What do address books, video cameras, pagers, wristwatches, maps, books, travel games, flashlights, home telephones, cash registers, Walkmen, day timers, alarm clocks, answering machines, The Yellow Pages, wallets, keys, transistor radios, personal digital assistants, dashboard navigation systems, newspapers and magazines, directory assistance, travel and insurance agents, restaurant guides and pocket calculators all have in common?

This question was posed by Paul Nunes and Larry Downes in their recent Forbes article “How Innovations Become Better and Cheaper“.

For today’s quiz, we’ll have 3 levels of scoring– 2 points for a good answer, 5 points for a better answer, and 10 points for the best answer.

The 2 point answer: each of these products or services is in the process of being disrupted by a new technological innovation.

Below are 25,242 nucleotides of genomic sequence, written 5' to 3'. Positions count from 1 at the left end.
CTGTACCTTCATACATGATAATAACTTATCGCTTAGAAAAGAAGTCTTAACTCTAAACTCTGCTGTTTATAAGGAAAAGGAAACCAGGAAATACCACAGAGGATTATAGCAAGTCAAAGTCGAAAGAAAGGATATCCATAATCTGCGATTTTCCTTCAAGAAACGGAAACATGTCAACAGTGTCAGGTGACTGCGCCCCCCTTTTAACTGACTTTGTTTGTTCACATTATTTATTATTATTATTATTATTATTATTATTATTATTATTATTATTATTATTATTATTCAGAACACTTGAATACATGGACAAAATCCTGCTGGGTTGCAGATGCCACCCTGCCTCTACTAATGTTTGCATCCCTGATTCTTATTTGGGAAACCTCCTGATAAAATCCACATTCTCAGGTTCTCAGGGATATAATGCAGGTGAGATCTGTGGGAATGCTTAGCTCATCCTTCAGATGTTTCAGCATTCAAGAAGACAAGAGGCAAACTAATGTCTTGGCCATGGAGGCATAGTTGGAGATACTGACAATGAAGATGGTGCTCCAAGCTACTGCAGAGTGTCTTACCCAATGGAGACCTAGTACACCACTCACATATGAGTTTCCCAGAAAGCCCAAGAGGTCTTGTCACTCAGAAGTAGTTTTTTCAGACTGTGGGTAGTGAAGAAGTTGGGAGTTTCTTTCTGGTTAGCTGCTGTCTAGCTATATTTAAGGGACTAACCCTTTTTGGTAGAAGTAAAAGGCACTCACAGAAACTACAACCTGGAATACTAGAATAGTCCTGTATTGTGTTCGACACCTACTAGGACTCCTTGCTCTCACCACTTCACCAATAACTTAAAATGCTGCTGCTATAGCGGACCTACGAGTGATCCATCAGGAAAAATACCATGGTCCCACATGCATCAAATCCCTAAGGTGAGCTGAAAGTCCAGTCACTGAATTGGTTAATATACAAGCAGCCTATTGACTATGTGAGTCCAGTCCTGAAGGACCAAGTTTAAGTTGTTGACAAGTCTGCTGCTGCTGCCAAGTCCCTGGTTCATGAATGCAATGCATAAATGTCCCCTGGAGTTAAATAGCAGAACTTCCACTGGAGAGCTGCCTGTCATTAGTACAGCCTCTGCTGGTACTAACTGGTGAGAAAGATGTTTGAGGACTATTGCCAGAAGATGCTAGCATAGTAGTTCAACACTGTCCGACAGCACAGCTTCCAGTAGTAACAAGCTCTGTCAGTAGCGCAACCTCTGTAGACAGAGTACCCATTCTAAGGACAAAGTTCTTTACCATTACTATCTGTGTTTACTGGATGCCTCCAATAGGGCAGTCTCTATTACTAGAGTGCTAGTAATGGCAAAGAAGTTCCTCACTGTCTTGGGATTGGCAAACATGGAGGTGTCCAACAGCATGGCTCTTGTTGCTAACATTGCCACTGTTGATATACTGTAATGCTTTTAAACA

The 5 point answer: each of these products or services  is being supplanted  by what Nunes and Downes refer to as a “Big Bang Disruption”.  Read their Harvard Business Review article for more details on Big Bang Disruption.

The 10 point answer?

3 Critical Elements of Clinical Collaboration

A colleague recently wrote to me and asked me my definition of “collaboration”.

It doesn’t mean that care providers need to hug each other and sing Kumbaya. Ideally, care providers will like each other, but that’s not foundational.

I see 3 critical elements to clinical collaboration:

Editorial: A Duty to Share Patient Information

by Vince Kuraitis and Leslie Kelly Hall, Senior Vice President, Policy, Healthwise.